3. America's initial reaction: Wilson urged "impartiality in thought and action

4. America not sure whom to root for: we had immigrants from many places

War Lineup:

European Alliances and battlefronts
http://wps.ablongman.com/wps/media/objects/1483/1518969/DIVI510.jpg

Allies: Britain, France, Russia, Japan, and Italy

Central Powers: Germany, Austria–Hungary, Turkey

Initially, the United States attempted to remain neutral

American financial assistance to the Allies

1. England and France bought huge amounts of arms, grain, and clothing

2. American bankers helped finance purchases:

3. Loans to Allies exceeded $2 billion; Loans to Germany: only $27 million

4. U.S. was not exactly neutral

German submarine (U-boat) warfare

1. A real threat to freedom of the seas came from German submarines

2. (Feb 1915) Germans declared the waters around British Isles a war zone
Threatened to sink any ship there

3. (May 1915) Germans sank passenger liner Lusitania

Among 1,198 dead were 128 Americans

PR impact: comparable to Maine in Havana harbor

But this time, America just protested through diplomatic notes.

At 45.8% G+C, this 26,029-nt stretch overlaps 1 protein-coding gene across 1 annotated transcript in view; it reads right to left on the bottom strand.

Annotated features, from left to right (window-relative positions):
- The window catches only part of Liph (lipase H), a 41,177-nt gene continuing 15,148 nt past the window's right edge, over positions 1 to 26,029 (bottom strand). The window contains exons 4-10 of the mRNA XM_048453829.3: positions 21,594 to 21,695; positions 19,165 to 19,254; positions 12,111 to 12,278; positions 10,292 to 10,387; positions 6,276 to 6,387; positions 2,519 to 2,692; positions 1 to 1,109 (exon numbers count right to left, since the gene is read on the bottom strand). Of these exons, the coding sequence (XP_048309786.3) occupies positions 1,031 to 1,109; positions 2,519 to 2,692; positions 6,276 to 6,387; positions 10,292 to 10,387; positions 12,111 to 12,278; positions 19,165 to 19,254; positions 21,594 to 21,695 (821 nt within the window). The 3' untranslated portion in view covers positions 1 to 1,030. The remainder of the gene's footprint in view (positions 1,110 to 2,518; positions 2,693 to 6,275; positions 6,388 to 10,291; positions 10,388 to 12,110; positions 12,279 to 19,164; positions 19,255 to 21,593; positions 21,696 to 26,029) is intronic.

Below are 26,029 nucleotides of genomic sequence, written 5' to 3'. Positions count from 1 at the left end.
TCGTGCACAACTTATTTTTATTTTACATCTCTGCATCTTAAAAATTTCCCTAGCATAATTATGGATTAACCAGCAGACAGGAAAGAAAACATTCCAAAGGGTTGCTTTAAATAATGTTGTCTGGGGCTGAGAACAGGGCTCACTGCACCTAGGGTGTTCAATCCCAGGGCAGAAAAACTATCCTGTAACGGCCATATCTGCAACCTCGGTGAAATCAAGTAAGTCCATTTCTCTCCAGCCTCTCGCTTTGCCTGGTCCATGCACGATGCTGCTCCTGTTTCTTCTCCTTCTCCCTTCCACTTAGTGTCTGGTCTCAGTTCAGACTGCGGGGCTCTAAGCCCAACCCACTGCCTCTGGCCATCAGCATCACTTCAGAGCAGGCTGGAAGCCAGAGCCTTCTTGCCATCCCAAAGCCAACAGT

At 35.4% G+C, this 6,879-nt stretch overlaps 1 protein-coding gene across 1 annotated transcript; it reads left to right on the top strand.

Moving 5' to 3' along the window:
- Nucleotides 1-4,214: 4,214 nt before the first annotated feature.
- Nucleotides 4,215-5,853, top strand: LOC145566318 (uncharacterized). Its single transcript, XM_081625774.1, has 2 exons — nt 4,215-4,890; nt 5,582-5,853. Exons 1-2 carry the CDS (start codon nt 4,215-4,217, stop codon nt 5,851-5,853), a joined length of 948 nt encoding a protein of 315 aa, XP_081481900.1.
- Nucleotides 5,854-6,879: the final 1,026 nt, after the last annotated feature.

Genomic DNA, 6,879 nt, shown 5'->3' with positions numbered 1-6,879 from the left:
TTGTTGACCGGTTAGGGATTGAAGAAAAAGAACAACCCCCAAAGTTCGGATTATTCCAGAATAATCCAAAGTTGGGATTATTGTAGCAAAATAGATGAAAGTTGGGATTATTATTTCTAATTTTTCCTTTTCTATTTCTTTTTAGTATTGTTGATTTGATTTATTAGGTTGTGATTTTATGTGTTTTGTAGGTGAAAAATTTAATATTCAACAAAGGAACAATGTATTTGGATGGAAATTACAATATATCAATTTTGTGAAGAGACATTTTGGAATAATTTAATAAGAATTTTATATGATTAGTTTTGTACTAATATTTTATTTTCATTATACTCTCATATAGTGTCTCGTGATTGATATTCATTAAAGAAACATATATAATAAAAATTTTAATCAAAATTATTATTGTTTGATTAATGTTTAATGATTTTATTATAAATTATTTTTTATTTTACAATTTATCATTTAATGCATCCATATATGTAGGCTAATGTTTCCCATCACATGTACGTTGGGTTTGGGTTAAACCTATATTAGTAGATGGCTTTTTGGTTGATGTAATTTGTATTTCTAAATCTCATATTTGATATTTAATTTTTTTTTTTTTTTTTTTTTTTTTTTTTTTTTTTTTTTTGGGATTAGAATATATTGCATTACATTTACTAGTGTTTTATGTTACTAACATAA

4. Major German miscalculation

(1 Feb 1917). Germans decided on unrestricted submarine warfare

Germany hoped to defeat Allies before American troops reached Europe

Zimmermann telegram (25 Feb 1917)

Video: The British Codebreaker Who Cracked The Zimmerman Telegram
http://youtu.be/AXjLEMHbTgo

1. Germany asked Mexico to be their ally—and perhaps even invade a part of the U.S.—if U.S. entered the war against Germany.

2. In return, Germany would help Mexico get back territory U.S. received from the Treaty of Guadalupe (1848) ending the Mexican War.

Why was the Zimmermann telegram so important?
http://www.bbc.com/news/uk-38581861

Wilson's War Message (2 April 1917)

President Wilson bio sketch
http://www.firstworldwar.com/bio/wilson.htm
https://en.wikipedia.org/wiki/Woodrow_Wilson